[ietf-dkim] Collection of use cases for SSP requirements
dotis at mail-abuse.org
Wed Nov 8 09:54:55 PST 2006
On Nov 8, 2006, at 7:55 AM, Steve Atkins wrote:
> On Nov 8, 2006, at 4:24 AM, Charles Lindsey wrote:
>> On Wed, 08 Nov 2006 04:46:08 -0000, wayne <wayne at schlitt.net> wrote:
>> I think some site like a Bank, that is heavily phished, might go
>> so far as to declare "I sign all mail. Please delete/reject/drop/
>> whatever (perhaps even silently) all messages that fail to verify".
>> That site would have to be pretty confident that the genuine mail
>> it sent out was 100% clean, but it might well decide that it was a
>> lesser risk to have some genuine messages dropped than to let
>> phishes go through.
>> BTW, are there any plams to have keywords for some of the various
>> policies that might be declared, so that verifiers (or rather
>> their policy modules) could recognize them and adjust their policy
> I do have to point out that SSP will not affect phish emails
> noticeably, after a very short transition period.
Validity and trustworthy assertions allow message annotation based
upon either out-of-band trusted email-addresses or trusted domains.
This annotation approach provides formidable protection against look-
> So if a bank were to do this it would mean 1) phishing mails won't
> be affected and 2) legitimate mail from the bank is likely to be
> So... what's the _real_ use case, again?
The DOSP proposal solves several use cases:
Validation of disparate rfc2821.MailFrom is accomplished within a
single small DNS transaction. This association is not prone to the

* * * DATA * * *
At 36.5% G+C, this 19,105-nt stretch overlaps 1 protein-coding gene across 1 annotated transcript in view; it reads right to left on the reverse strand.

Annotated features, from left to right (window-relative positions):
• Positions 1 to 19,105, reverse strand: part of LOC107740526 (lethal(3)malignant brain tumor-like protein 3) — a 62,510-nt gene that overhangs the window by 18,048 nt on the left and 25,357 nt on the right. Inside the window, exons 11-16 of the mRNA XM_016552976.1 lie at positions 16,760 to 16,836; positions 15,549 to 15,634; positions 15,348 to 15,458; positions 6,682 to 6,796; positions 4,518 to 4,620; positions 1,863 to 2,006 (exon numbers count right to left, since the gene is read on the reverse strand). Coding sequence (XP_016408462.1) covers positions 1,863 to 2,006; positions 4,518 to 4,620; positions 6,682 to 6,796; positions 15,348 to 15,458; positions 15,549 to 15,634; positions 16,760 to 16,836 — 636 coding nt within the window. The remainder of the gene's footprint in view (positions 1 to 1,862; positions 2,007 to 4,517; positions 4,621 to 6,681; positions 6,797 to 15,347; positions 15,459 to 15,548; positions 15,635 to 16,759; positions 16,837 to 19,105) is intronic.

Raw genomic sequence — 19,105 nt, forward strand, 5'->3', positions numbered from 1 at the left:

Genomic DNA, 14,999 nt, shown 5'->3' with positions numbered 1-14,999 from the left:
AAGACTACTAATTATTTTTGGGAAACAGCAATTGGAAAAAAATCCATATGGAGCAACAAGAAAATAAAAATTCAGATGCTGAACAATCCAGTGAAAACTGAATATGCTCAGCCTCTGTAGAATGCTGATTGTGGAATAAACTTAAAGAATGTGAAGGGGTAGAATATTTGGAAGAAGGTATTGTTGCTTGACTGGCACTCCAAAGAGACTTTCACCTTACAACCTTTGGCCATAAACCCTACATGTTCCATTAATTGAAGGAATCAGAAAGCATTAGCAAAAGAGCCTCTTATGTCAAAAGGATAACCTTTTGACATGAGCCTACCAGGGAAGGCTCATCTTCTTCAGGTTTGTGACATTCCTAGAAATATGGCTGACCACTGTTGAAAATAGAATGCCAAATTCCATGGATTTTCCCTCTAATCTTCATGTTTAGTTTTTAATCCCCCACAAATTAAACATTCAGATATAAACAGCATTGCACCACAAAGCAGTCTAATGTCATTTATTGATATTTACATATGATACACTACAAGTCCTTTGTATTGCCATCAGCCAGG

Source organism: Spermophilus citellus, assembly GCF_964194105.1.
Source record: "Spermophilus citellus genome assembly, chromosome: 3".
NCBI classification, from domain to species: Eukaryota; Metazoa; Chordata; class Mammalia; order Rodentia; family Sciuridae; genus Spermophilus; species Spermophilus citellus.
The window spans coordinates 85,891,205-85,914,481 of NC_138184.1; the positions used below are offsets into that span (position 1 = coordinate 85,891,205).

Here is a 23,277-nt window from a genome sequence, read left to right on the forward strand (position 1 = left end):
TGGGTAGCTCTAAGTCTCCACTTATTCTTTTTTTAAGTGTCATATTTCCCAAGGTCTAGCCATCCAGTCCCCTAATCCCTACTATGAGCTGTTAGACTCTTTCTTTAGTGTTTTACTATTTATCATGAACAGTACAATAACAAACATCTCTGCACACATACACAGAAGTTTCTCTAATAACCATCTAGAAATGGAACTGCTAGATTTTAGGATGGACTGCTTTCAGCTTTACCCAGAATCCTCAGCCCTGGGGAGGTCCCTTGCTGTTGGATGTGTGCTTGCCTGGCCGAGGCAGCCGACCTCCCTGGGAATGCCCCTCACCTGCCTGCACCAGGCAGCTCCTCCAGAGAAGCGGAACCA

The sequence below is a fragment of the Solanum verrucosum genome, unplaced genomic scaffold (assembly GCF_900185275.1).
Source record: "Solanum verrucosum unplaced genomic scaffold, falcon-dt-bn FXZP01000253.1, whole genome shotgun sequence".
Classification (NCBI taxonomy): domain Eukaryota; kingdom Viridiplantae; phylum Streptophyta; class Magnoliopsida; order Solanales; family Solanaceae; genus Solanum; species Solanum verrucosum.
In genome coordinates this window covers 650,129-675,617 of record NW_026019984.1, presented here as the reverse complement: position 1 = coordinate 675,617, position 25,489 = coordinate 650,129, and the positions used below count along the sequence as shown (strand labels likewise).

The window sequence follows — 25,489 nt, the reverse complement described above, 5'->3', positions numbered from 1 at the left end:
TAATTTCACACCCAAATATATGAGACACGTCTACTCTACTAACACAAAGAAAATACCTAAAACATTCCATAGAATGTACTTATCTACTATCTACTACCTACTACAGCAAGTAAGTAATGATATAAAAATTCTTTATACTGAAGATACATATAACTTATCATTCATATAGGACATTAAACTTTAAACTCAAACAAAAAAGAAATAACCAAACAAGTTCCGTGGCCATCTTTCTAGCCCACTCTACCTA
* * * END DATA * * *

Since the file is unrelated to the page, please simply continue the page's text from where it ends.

many problems associated with address path registration. Address
path registration breaks with forwarding. The size of a data-set
needed for address path registration also leads to serious DDoS
Protect DKIM white-listing:
Validation of disparate SMTP clients is accomplished within a single
small DNS transaction. The association can utilize either address-
literals or host names and assumes the EHLO has been validated prior
to accepting the message.
Simplify provider designation:
A designation scheme can be accomplished within a single
transaction. This eliminates the need to exchange private keys,
delegate DNS zones, or establish CNAMEs where the provider creates
your private keys and only shares the public version. These
arrangements will be difficult to scale increasing cost and will
likely lead to higher rates of invalid signatures due to
configuration errors. These arrangements will impede consumer's
choice of providers. A provider using their customers keys and
domains also means forgoing valuable abuse feedback.
Support annotation constructs that utilize the recipient's address-
book or a list of trusted domain.
The different DNS checks (and even DKIM validation) should only be
done when there is a direct benefit. It remains doubtful that there
is benefit hunting for policy that indicates a message should be
signed. The annotation strategy prevents such messages from spoofing
More information about the ietf-dkim